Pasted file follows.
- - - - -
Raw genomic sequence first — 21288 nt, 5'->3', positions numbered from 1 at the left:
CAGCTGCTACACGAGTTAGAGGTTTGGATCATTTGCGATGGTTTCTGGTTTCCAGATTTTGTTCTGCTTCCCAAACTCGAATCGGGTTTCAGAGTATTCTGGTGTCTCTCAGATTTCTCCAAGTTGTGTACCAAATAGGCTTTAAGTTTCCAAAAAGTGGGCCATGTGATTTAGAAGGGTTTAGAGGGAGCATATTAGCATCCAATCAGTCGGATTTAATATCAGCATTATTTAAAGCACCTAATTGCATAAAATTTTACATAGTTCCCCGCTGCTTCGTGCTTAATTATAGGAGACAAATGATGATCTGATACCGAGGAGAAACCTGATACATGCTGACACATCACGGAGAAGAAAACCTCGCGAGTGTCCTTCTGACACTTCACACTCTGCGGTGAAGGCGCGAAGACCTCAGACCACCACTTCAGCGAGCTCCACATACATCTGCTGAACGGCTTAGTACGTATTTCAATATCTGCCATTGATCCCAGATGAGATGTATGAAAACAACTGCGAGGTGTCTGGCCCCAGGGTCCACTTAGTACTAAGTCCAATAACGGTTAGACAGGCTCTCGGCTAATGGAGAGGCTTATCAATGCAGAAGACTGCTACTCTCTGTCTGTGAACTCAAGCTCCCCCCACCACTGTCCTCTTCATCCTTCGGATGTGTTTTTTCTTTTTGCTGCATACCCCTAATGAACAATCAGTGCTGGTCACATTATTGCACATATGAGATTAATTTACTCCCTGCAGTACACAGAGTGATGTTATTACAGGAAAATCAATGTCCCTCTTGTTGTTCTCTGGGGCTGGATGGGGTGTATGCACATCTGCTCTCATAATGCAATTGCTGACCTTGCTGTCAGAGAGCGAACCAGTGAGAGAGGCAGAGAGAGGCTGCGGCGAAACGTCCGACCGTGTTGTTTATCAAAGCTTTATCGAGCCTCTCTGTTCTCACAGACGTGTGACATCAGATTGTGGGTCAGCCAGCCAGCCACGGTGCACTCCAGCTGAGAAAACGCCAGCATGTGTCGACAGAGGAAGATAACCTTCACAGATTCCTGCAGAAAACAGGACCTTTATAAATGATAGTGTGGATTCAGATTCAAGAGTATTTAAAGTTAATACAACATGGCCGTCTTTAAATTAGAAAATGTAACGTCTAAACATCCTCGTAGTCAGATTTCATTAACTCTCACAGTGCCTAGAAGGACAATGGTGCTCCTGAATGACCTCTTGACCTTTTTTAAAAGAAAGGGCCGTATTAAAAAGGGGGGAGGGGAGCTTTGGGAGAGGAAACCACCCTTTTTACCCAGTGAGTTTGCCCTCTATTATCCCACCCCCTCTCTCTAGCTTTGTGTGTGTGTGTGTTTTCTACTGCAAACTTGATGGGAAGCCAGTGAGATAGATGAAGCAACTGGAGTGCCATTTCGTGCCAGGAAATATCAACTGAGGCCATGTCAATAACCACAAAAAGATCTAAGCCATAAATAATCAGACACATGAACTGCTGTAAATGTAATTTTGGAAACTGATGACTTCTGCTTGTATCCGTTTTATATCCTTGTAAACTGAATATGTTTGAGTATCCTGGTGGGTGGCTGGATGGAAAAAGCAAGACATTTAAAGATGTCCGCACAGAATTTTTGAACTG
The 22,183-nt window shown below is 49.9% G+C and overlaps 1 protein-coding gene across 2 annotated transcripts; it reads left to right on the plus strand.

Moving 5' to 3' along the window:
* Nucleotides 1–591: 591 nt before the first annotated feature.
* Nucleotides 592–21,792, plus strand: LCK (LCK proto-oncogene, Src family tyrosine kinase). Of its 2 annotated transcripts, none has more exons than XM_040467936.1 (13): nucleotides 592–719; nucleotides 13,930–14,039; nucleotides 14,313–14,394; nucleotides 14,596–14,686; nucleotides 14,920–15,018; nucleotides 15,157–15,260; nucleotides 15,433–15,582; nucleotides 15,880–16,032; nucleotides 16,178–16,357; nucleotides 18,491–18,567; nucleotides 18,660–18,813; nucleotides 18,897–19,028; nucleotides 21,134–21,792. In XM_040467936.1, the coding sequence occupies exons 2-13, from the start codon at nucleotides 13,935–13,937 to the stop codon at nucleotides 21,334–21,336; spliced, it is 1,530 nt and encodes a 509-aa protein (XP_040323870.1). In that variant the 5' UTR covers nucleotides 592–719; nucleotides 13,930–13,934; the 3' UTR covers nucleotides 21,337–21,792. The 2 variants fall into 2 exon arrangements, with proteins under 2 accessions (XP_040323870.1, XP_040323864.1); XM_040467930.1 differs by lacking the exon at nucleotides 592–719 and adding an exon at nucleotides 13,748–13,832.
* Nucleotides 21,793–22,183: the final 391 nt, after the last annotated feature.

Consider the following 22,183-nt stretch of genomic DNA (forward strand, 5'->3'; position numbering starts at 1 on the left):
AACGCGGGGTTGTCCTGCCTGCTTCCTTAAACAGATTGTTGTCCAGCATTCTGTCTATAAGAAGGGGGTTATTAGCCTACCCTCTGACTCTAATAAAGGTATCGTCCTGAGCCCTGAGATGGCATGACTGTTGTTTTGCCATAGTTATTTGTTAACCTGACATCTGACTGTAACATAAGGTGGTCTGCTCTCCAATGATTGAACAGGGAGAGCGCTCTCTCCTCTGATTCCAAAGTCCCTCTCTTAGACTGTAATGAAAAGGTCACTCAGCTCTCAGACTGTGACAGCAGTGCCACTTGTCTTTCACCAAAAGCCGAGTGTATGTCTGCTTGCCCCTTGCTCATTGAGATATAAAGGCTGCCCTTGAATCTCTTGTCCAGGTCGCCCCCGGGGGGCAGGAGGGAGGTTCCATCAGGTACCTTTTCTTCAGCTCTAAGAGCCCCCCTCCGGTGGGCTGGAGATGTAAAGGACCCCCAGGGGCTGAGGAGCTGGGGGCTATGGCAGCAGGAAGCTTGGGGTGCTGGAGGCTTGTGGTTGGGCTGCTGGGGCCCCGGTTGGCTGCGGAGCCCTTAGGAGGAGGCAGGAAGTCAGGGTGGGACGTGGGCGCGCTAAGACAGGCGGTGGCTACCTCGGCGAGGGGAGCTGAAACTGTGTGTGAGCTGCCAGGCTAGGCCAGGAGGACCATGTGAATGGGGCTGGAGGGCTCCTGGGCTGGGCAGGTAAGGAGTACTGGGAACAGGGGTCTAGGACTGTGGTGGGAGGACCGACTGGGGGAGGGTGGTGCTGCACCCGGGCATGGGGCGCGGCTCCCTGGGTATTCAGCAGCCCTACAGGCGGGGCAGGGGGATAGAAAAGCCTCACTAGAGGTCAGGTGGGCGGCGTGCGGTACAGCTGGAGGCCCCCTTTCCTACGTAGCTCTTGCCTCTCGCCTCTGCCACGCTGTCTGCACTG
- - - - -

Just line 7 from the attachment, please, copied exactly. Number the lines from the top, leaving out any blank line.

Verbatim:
* Nucleotides 21,793–22,183: the final 391 nt, after the last annotated feature.